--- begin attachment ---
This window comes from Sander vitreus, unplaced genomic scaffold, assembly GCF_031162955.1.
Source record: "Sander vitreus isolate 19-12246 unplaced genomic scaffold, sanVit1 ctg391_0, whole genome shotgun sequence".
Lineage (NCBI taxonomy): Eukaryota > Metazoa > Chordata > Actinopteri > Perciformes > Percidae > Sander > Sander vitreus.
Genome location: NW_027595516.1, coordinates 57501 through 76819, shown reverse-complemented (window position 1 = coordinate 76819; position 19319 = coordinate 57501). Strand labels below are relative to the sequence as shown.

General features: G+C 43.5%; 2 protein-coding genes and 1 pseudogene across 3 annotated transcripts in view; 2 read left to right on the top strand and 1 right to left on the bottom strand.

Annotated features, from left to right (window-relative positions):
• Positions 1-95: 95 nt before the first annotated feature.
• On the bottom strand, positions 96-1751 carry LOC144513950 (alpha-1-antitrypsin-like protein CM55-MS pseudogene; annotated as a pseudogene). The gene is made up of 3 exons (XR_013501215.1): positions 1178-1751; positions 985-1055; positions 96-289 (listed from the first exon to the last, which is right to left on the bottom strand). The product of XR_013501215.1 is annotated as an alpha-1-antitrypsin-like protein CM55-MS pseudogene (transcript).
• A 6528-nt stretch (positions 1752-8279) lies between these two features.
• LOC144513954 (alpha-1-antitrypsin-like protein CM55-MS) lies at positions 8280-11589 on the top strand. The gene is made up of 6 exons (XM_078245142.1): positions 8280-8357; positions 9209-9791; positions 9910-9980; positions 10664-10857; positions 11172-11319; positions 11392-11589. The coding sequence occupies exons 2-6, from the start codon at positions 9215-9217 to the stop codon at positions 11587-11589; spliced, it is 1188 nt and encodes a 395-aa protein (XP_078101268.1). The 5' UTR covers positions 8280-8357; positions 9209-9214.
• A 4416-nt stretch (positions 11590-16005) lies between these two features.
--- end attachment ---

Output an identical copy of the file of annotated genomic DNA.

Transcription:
This window comes from Sander vitreus, unplaced genomic scaffold, assembly GCF_031162955.1.
Source record: "Sander vitreus isolate 19-12246 unplaced genomic scaffold, sanVit1 ctg391_0, whole genome shotgun sequence".
Lineage (NCBI taxonomy): Eukaryota > Metazoa > Chordata > Actinopteri > Perciformes > Percidae > Sander > Sander vitreus.
Genome location: NW_027595516.1, coordinates 57501 through 76819, shown reverse-complemented (window position 1 = coordinate 76819; position 19319 = coordinate 57501). Strand labels below are relative to the sequence as shown.

General features: G+C 43.5%; 2 protein-coding genes and 1 pseudogene across 3 annotated transcripts in view; 2 read left to right on the top strand and 1 right to left on the bottom strand.

Annotated features, from left to right (window-relative positions):
• Positions 1-95: 95 nt before the first annotated feature.
• On the bottom strand, positions 96-1751 carry LOC144513950 (alpha-1-antitrypsin-like protein CM55-MS pseudogene; annotated as a pseudogene). The gene is made up of 3 exons (XR_013501215.1): positions 1178-1751; positions 985-1055; positions 96-289 (listed from the first exon to the last, which is right to left on the bottom strand). The product of XR_013501215.1 is annotated as an alpha-1-antitrypsin-like protein CM55-MS pseudogene (transcript).
• A 6528-nt stretch (positions 1752-8279) lies between these two features.
• LOC144513954 (alpha-1-antitrypsin-like protein CM55-MS) lies at positions 8280-11589 on the top strand. The gene is made up of 6 exons (XM_078245142.1): positions 8280-8357; positions 9209-9791; positions 9910-9980; positions 10664-10857; positions 11172-11319; positions 11392-11589. The coding sequence occupies exons 2-6, from the start codon at positions 9215-9217 to the stop codon at positions 11587-11589; spliced, it is 1188 nt and encodes a 395-aa protein (XP_078101268.1). The 5' UTR covers positions 8280-8357; positions 9209-9214.
• A 4416-nt stretch (positions 11590-16005) lies between these two features.